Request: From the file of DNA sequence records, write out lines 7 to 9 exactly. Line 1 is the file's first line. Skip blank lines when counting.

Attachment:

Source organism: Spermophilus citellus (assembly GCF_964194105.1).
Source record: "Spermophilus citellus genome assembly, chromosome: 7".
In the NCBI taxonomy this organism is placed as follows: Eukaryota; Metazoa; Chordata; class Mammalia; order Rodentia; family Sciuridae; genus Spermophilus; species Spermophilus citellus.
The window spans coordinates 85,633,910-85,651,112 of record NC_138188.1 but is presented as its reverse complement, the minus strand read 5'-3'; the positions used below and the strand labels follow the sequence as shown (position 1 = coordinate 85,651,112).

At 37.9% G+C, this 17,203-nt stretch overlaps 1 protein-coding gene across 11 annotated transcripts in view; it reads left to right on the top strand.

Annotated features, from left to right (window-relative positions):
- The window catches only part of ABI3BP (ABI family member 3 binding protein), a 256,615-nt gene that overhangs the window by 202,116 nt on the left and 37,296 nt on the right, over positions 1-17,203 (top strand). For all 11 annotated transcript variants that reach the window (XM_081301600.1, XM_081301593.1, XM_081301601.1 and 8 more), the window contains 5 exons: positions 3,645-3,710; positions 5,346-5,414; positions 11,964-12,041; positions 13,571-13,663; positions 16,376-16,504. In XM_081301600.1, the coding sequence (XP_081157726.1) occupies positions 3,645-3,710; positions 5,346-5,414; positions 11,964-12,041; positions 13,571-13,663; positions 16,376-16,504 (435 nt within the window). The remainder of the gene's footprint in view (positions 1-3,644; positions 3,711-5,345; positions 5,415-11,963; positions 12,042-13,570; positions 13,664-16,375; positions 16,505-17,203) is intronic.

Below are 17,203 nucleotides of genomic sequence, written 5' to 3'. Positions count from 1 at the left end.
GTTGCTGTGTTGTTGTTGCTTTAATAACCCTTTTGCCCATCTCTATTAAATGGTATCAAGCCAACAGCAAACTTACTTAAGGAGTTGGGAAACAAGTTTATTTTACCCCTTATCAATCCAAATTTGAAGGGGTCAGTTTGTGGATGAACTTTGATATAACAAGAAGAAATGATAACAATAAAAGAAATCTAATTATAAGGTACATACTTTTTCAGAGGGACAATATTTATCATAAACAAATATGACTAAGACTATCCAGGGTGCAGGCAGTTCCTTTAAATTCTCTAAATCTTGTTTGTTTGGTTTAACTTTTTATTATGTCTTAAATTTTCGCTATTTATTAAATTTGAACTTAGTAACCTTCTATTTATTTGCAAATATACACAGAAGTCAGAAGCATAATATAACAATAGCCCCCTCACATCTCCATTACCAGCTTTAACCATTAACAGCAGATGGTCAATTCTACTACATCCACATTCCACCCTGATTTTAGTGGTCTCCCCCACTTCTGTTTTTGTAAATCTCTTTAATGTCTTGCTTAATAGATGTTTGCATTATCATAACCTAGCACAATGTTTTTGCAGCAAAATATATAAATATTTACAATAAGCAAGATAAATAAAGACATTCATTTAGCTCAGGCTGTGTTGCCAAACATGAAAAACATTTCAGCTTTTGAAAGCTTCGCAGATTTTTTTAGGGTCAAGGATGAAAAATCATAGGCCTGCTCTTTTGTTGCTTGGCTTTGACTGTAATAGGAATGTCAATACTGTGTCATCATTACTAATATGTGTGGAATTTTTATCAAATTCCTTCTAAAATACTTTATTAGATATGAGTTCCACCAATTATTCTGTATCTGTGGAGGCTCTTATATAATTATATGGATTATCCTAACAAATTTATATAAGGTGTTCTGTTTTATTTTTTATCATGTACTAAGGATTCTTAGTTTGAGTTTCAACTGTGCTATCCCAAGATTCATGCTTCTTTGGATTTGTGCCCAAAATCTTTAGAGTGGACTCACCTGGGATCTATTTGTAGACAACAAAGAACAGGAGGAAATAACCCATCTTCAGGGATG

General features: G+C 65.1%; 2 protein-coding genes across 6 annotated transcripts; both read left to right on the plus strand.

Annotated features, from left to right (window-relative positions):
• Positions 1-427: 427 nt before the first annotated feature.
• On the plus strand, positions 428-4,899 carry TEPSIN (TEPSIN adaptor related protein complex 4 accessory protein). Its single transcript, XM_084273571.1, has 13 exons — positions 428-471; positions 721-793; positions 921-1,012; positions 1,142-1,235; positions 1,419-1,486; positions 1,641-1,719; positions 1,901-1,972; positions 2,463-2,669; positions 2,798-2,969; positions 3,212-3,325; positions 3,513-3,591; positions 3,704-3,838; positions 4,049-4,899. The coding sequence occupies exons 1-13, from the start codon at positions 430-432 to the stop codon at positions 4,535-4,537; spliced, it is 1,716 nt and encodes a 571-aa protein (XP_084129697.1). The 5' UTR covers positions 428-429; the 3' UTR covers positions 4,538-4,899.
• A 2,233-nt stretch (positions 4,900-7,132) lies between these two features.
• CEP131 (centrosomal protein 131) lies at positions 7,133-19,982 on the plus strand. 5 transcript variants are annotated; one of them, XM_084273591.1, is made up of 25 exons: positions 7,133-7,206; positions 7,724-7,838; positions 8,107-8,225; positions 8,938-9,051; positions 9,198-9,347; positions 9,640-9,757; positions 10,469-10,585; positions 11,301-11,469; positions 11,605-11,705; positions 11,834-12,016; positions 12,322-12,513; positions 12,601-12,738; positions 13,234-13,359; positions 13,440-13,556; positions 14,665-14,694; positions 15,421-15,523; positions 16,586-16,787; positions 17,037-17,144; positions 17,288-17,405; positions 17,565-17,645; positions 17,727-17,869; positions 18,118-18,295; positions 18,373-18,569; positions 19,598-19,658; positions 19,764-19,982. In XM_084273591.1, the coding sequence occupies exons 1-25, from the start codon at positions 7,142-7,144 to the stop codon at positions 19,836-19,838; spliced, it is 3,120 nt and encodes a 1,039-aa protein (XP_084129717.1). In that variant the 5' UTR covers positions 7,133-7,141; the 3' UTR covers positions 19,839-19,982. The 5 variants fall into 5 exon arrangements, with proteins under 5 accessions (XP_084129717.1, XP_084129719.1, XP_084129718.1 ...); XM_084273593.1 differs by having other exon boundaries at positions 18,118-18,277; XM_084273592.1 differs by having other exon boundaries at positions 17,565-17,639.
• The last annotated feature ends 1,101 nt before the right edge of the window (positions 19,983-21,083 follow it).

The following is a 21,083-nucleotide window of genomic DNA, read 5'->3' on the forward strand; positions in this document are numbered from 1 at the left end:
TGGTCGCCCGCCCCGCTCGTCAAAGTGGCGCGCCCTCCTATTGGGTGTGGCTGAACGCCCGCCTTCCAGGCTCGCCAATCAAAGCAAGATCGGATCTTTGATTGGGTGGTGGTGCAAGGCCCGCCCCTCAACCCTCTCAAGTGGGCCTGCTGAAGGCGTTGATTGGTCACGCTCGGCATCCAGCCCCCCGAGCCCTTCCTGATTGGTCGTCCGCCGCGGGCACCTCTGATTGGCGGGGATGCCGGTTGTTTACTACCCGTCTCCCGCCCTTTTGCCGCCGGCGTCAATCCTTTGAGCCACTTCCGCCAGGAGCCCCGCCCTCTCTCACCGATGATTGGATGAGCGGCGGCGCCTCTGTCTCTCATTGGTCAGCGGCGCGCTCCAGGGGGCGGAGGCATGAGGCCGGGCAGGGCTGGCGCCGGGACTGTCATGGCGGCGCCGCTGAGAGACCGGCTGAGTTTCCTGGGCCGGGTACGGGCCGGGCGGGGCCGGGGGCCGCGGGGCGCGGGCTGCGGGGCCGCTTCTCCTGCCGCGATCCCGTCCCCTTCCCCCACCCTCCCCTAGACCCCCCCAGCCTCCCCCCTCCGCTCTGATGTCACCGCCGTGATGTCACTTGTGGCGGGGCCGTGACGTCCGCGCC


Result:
- The window catches only part of ABI3BP (ABI family member 3 binding protein), a 256,615-nt gene that overhangs the window by 202,116 nt on the left and 37,296 nt on the right, over positions 1-17,203 (top strand). For all 11 annotated transcript variants that reach the window (XM_081301600.1, XM_081301593.1, XM_081301601.1 and 8 more), the window contains 5 exons: positions 3,645-3,710; positions 5,346-5,414; positions 11,964-12,041; positions 13,571-13,663; positions 16,376-16,504. In XM_081301600.1, the coding sequence (XP_081157726.1) occupies positions 3,645-3,710; positions 5,346-5,414; positions 11,964-12,041; positions 13,571-13,663; positions 16,376-16,504 (435 nt within the window). The remainder of the gene's footprint in view (positions 1-3,644; positions 3,711-5,345; positions 5,415-11,963; positions 12,042-13,570; positions 13,664-16,375; positions 16,505-17,203) is intronic.

Below are 17,203 nucleotides of genomic sequence, written 5' to 3'. Positions count from 1 at the left end.
GTTGCTGTGTTGTTGTTGCTTTAATAACCCTTTTGCCCATCTCTATTAAATGGTATCAAGCCAACAGCAAACTTACTTAAGGAGTTGGGAAACAAGTTTATTTTACCCCTTATCAATCCAAATTTGAAGGGGTCAGTTTGTGGATGAACTTTGATATAACAAGAAGAAATGATAACAATAAAAGAAATCTAATTATAAGGTACATACTTTTTCAGAGGGACAATATTTATCATAAACAAATATGACTAAGACTATCCAGGGTGCAGGCAGTTCCTTTAAATTCTCTAAATCTTGTTTGTTTGGTTTAACTTTTTATTATGTCTTAAATTTTCGCTATTTATTAAATTTGAACTTAGTAACCTTCTATTTATTTGCAAATATACACAGAAGTCAGAAGCATAATATAACAATAGCCCCCTCACATCTCCATTACCAGCTTTAACCATTAACAGCAGATGGTCAATTCTACTACATCCACATTCCACCCTGATTTTAGTGGTCTCCCCCACTTCTGTTTTTGTAAATCTCTTTAATGTCTTGCTTAATAGATGTTTGCATTATCATAACCTAGCACAATGTTTTTGCAGCAAAATATATAAATATTTACAATAAGCAAGATAAATAAAGACATTCATTTAGCTCAGGCTGTGTTGCCAAACATGAAAAACATTTCAGCTTTTGAAAGCTTCGCAGATTTTTTTAGGGTCAAGGATGAAAAATCATAGGCCTGCTCTTTTGTTGCTTGGCTTTGACTGTAATAGGAATGTCAATACTGTGTCATCATTACTAATATGTGTGGAATTTTTATCAAATTCCTTCTAAAATACTTTATTAGATATGAGTTCCACCAATTATTCTGTATCTGTGGAGGCTCTTATATAATTATATGGATTATCCTAACAAATTTATATAAGGTGTTCTGTTTTATTTTTTATCATGTACTAAGGATTCTTAGTTTGAGTTTCAACTGTGCTATCCCAAGATTCATGCTTCTTTGGATTTGTGCCCAAAATCTTTAGAGTGGACTCACCTGGGATCTATTTGTAGACAACAAAGAACAGGAGGAAATAACCCATCTTCAGGGATG